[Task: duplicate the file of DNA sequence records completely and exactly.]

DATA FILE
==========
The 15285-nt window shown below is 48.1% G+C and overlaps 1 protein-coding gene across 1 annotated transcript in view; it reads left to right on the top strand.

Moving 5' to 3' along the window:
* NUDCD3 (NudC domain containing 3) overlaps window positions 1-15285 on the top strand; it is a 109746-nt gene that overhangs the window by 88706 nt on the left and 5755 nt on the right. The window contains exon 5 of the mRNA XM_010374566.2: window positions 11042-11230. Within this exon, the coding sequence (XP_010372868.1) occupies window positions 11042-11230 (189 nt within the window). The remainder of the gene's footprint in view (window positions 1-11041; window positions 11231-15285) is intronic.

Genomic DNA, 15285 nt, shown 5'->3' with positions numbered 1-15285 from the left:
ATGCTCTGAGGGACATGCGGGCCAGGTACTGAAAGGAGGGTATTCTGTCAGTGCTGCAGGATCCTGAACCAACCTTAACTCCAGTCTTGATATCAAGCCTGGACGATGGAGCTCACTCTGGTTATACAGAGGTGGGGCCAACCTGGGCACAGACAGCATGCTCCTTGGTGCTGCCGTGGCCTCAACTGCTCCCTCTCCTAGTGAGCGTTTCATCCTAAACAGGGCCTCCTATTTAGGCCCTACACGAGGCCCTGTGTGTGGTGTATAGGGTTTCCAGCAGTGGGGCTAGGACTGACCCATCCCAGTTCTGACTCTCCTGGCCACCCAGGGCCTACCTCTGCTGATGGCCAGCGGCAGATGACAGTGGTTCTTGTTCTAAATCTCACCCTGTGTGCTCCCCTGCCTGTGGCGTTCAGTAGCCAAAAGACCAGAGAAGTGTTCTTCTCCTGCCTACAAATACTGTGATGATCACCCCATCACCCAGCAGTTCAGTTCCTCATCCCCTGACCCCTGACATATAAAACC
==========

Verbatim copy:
The 15285-nt window shown below is 48.1% G+C and overlaps 1 protein-coding gene across 1 annotated transcript in view; it reads left to right on the top strand.

Moving 5' to 3' along the window:
* NUDCD3 (NudC domain containing 3) overlaps window positions 1-15285 on the top strand; it is a 109746-nt gene that overhangs the window by 88706 nt on the left and 5755 nt on the right. The window contains exon 5 of the mRNA XM_010374566.2: window positions 11042-11230. Within this exon, the coding sequence (XP_010372868.1) occupies window positions 11042-11230 (189 nt within the window). The remainder of the gene's footprint in view (window positions 1-11041; window positions 11231-15285) is intronic.

Genomic DNA, 15285 nt, shown 5'->3' with positions numbered 1-15285 from the left:
ATGCTCTGAGGGACATGCGGGCCAGGTACTGAAAGGAGGGTATTCTGTCAGTGCTGCAGGATCCTGAACCAACCTTAACTCCAGTCTTGATATCAAGCCTGGACGATGGAGCTCACTCTGGTTATACAGAGGTGGGGCCAACCTGGGCACAGACAGCATGCTCCTTGGTGCTGCCGTGGCCTCAACTGCTCCCTCTCCTAGTGAGCGTTTCATCCTAAACAGGGCCTCCTATTTAGGCCCTACACGAGGCCCTGTGTGTGGTGTATAGGGTTTCCAGCAGTGGGGCTAGGACTGACCCATCCCAGTTCTGACTCTCCTGGCCACCCAGGGCCTACCTCTGCTGATGGCCAGCGGCAGATGACAGTGGTTCTTGTTCTAAATCTCACCCTGTGTGCTCCCCTGCCTGTGGCGTTCAGTAGCCAAAAGACCAGAGAAGTGTTCTTCTCCTGCCTACAAATACTGTGATGATCACCCCATCACCCAGCAGTTCAGTTCCTCATCCCCTGACCCCTGACATATAAAACC